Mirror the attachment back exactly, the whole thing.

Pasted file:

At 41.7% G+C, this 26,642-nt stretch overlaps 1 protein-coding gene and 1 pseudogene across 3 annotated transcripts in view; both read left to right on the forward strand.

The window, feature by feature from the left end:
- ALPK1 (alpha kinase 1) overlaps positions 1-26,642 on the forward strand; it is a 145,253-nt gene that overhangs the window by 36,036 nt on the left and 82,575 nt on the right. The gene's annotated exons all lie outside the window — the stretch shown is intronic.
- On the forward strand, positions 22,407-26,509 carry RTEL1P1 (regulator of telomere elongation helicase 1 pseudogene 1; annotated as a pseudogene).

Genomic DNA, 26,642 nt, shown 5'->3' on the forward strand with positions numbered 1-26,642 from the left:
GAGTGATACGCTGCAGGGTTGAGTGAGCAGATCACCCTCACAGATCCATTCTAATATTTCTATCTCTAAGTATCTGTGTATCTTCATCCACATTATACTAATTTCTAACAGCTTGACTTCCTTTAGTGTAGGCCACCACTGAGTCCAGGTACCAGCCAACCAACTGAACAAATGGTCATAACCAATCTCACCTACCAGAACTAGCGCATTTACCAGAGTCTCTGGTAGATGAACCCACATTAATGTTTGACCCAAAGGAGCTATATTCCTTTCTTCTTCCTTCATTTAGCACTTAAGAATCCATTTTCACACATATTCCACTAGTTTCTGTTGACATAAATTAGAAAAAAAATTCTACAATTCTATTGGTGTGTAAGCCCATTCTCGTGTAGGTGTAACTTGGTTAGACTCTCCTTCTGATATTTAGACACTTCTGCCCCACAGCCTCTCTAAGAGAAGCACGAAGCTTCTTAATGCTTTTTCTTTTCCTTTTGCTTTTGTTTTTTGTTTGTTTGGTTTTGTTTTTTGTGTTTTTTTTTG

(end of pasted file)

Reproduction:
At 41.7% G+C, this 26,642-nt stretch overlaps 1 protein-coding gene and 1 pseudogene across 3 annotated transcripts in view; both read left to right on the forward strand.

The window, feature by feature from the left end:
- ALPK1 (alpha kinase 1) overlaps positions 1-26,642 on the forward strand; it is a 145,253-nt gene that overhangs the window by 36,036 nt on the left and 82,575 nt on the right. The gene's annotated exons all lie outside the window — the stretch shown is intronic.
- On the forward strand, positions 22,407-26,509 carry RTEL1P1 (regulator of telomere elongation helicase 1 pseudogene 1; annotated as a pseudogene).

Genomic DNA, 26,642 nt, shown 5'->3' on the forward strand with positions numbered 1-26,642 from the left:
GAGTGATACGCTGCAGGGTTGAGTGAGCAGATCACCCTCACAGATCCATTCTAATATTTCTATCTCTAAGTATCTGTGTATCTTCATCCACATTATACTAATTTCTAACAGCTTGACTTCCTTTAGTGTAGGCCACCACTGAGTCCAGGTACCAGCCAACCAACTGAACAAATGGTCATAACCAATCTCACCTACCAGAACTAGCGCATTTACCAGAGTCTCTGGTAGATGAACCCACATTAATGTTTGACCCAAAGGAGCTATATTCCTTTCTTCTTCCTTCATTTAGCACTTAAGAATCCATTTTCACACATATTCCACTAGTTTCTGTTGACATAAATTAGAAAAAAAATTCTACAATTCTATTGGTGTGTAAGCCCATTCTCGTGTAGGTGTAACTTGGTTAGACTCTCCTTCTGATATTTAGACACTTCTGCCCCACAGCCTCTCTAAGAGAAGCACGAAGCTTCTTAATGCTTTTTCTTTTCCTTTTGCTTTTGTTTTTTGTTTGTTTGGTTTTGTTTTTTGTGTTTTTTTTTG